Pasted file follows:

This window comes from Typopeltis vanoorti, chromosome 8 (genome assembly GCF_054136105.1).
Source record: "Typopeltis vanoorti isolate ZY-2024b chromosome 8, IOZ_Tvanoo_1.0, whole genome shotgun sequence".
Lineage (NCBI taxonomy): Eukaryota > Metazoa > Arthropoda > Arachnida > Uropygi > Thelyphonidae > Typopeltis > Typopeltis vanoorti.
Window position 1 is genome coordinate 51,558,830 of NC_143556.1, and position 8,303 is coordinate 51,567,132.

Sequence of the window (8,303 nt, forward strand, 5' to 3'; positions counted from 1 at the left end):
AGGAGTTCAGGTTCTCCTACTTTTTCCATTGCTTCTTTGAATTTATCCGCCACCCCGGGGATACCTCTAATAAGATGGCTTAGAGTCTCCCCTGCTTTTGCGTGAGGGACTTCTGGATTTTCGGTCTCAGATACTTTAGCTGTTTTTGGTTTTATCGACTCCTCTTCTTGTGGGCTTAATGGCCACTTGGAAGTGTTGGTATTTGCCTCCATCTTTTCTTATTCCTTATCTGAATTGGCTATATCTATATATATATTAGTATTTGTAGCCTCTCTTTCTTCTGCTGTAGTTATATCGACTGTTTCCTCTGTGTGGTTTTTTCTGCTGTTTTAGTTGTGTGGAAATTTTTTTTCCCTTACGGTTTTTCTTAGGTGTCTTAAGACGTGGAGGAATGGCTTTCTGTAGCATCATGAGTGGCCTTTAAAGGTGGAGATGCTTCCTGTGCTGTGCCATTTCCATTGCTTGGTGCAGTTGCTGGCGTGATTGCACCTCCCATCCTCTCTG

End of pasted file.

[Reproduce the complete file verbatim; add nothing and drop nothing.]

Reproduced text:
This window comes from Typopeltis vanoorti, chromosome 8 (genome assembly GCF_054136105.1).
Source record: "Typopeltis vanoorti isolate ZY-2024b chromosome 8, IOZ_Tvanoo_1.0, whole genome shotgun sequence".
Lineage (NCBI taxonomy): Eukaryota > Metazoa > Arthropoda > Arachnida > Uropygi > Thelyphonidae > Typopeltis > Typopeltis vanoorti.
Window position 1 is genome coordinate 51,558,830 of NC_143556.1, and position 8,303 is coordinate 51,567,132.

Sequence of the window (8,303 nt, forward strand, 5' to 3'; positions counted from 1 at the left end):
AGGAGTTCAGGTTCTCCTACTTTTTCCATTGCTTCTTTGAATTTATCCGCCACCCCGGGGATACCTCTAATAAGATGGCTTAGAGTCTCCCCTGCTTTTGCGTGAGGGACTTCTGGATTTTCGGTCTCAGATACTTTAGCTGTTTTTGGTTTTATCGACTCCTCTTCTTGTGGGCTTAATGGCCACTTGGAAGTGTTGGTATTTGCCTCCATCTTTTCTTATTCCTTATCTGAATTGGCTATATCTATATATATATTAGTATTTGTAGCCTCTCTTTCTTCTGCTGTAGTTATATCGACTGTTTCCTCTGTGTGGTTTTTTCTGCTGTTTTAGTTGTGTGGAAATTTTTTTTCCCTTACGGTTTTTCTTAGGTGTCTTAAGACGTGGAGGAATGGCTTTCTGTAGCATCATGAGTGGCCTTTAAAGGTGGAGATGCTTCCTGTGCTGTGCCATTTCCATTGCTTGGTGCAGTTGCTGGCGTGATTGCACCTCCCATCCTCTCTG